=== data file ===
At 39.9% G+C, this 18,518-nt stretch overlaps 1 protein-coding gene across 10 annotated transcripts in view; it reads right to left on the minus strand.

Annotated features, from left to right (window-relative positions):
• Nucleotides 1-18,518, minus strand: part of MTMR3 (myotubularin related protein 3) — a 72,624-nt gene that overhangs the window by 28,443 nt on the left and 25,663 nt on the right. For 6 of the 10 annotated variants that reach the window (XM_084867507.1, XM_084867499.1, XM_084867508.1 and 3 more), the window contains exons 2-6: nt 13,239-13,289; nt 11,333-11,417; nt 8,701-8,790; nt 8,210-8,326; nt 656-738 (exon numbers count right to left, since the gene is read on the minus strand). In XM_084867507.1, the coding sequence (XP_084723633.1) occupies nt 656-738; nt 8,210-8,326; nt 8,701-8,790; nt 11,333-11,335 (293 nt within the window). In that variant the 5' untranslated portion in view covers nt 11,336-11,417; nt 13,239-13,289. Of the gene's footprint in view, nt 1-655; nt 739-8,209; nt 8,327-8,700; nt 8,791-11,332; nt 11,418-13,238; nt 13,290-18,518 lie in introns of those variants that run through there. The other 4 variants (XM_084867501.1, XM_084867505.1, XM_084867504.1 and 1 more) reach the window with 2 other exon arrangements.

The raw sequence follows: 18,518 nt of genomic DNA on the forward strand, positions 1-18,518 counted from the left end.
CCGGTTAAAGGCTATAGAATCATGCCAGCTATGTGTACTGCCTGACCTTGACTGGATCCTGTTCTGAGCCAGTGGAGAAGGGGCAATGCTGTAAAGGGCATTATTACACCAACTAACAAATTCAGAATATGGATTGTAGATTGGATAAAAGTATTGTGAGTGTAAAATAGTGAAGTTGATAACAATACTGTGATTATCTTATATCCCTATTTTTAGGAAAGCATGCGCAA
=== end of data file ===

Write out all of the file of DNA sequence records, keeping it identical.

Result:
At 39.9% G+C, this 18,518-nt stretch overlaps 1 protein-coding gene across 10 annotated transcripts in view; it reads right to left on the minus strand.

Annotated features, from left to right (window-relative positions):
• Nucleotides 1-18,518, minus strand: part of MTMR3 (myotubularin related protein 3) — a 72,624-nt gene that overhangs the window by 28,443 nt on the left and 25,663 nt on the right. For 6 of the 10 annotated variants that reach the window (XM_084867507.1, XM_084867499.1, XM_084867508.1 and 3 more), the window contains exons 2-6: nt 13,239-13,289; nt 11,333-11,417; nt 8,701-8,790; nt 8,210-8,326; nt 656-738 (exon numbers count right to left, since the gene is read on the minus strand). In XM_084867507.1, the coding sequence (XP_084723633.1) occupies nt 656-738; nt 8,210-8,326; nt 8,701-8,790; nt 11,333-11,335 (293 nt within the window). In that variant the 5' untranslated portion in view covers nt 11,336-11,417; nt 13,239-13,289. Of the gene's footprint in view, nt 1-655; nt 739-8,209; nt 8,327-8,700; nt 8,791-11,332; nt 11,418-13,238; nt 13,290-18,518 lie in introns of those variants that run through there. The other 4 variants (XM_084867501.1, XM_084867505.1, XM_084867504.1 and 1 more) reach the window with 2 other exon arrangements.

The raw sequence follows: 18,518 nt of genomic DNA on the forward strand, positions 1-18,518 counted from the left end.
CCGGTTAAAGGCTATAGAATCATGCCAGCTATGTGTACTGCCTGACCTTGACTGGATCCTGTTCTGAGCCAGTGGAGAAGGGGCAATGCTGTAAAGGGCATTATTACACCAACTAACAAATTCAGAATATGGATTGTAGATTGGATAAAAGTATTGTGAGTGTAAAATAGTGAAGTTGATAACAATACTGTGATTATCTTATATCCCTATTTTTAGGAAAGCATGCGCAA